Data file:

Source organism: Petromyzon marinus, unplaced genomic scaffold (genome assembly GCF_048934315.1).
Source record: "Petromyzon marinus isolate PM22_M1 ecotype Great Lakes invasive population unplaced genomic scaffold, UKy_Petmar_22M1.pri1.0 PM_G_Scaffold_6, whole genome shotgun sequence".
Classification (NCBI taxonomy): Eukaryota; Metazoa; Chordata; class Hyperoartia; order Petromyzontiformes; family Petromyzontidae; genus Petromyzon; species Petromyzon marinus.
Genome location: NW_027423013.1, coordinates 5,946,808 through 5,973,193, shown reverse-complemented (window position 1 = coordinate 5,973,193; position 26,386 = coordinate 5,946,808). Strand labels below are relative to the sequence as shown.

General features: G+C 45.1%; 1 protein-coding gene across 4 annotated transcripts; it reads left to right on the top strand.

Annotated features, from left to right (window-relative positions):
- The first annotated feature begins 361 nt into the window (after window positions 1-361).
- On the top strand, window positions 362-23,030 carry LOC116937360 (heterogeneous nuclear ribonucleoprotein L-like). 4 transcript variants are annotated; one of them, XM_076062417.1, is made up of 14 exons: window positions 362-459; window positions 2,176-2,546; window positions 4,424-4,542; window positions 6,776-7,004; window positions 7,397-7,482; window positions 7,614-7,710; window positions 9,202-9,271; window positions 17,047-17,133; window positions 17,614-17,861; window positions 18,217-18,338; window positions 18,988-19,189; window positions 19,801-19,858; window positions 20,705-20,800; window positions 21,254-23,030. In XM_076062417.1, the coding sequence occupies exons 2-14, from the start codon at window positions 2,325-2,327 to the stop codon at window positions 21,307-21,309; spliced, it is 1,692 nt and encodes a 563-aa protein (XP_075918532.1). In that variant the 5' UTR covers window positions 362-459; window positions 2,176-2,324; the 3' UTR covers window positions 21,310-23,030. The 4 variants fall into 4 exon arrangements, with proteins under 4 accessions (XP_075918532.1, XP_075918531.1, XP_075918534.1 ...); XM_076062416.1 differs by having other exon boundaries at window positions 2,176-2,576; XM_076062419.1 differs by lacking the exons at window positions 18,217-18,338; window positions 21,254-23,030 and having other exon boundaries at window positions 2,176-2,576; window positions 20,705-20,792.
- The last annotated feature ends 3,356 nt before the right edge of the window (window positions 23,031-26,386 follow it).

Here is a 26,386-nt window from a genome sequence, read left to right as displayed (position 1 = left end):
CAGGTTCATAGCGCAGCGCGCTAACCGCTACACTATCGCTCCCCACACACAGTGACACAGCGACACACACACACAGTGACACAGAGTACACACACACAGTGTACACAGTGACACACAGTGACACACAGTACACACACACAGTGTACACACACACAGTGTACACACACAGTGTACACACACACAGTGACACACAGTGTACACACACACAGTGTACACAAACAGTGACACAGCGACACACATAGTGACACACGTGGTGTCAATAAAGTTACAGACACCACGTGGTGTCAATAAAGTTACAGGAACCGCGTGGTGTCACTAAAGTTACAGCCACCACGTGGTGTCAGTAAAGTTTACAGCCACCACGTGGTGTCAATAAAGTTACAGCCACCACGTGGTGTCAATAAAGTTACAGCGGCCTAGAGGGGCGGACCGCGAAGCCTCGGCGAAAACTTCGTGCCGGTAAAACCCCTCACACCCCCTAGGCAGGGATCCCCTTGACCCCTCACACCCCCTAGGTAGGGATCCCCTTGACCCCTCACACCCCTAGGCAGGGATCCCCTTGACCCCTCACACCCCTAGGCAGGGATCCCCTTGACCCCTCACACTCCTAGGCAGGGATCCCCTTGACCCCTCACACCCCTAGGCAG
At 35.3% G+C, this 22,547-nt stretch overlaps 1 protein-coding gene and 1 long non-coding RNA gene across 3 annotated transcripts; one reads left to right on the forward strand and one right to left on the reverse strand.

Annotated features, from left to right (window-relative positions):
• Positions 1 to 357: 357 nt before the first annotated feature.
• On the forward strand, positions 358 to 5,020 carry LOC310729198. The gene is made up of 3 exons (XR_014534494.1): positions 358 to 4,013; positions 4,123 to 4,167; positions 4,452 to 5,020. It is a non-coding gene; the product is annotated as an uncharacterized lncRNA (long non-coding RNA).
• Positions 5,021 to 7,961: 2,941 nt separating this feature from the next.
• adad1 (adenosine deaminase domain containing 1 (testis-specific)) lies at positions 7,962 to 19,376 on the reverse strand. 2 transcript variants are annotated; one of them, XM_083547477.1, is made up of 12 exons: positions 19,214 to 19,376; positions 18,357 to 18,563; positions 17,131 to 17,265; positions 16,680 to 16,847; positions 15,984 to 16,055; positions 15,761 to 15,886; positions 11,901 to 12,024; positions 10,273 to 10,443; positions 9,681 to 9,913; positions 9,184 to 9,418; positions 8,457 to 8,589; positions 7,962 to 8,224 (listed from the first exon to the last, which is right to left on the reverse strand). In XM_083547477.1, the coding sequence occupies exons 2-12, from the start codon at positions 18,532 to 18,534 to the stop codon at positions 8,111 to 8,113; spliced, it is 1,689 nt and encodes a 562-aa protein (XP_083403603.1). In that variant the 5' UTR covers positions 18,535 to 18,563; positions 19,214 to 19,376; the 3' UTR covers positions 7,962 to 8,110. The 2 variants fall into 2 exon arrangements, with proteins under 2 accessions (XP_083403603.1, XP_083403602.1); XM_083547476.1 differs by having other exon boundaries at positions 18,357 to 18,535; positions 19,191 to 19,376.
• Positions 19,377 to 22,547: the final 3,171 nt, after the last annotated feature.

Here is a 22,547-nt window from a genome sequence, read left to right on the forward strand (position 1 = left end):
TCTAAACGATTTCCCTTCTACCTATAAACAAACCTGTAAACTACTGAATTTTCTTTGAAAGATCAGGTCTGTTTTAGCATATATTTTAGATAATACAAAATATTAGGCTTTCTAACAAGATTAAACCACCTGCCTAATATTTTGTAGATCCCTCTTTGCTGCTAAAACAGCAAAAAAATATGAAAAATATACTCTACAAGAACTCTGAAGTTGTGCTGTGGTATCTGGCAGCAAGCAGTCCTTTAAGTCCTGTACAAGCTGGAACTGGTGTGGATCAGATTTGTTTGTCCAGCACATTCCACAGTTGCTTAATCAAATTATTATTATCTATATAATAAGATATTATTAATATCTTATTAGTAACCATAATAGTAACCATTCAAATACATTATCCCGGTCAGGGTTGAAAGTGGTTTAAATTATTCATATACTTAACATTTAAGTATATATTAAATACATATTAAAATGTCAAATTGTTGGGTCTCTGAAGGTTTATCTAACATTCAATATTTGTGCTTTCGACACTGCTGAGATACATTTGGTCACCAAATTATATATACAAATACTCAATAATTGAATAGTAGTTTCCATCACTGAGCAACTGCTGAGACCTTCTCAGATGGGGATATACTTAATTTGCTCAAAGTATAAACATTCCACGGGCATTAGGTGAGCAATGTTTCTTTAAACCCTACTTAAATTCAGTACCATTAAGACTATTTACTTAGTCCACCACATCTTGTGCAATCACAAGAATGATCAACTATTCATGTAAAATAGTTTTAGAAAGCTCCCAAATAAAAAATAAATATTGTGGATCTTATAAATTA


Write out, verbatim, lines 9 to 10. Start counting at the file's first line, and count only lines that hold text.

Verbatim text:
- The last annotated feature ends 3,356 nt before the right edge of the window (window positions 23,031-26,386 follow it).

Here is a 26,386-nt window from a genome sequence, read left to right as displayed (position 1 = left end):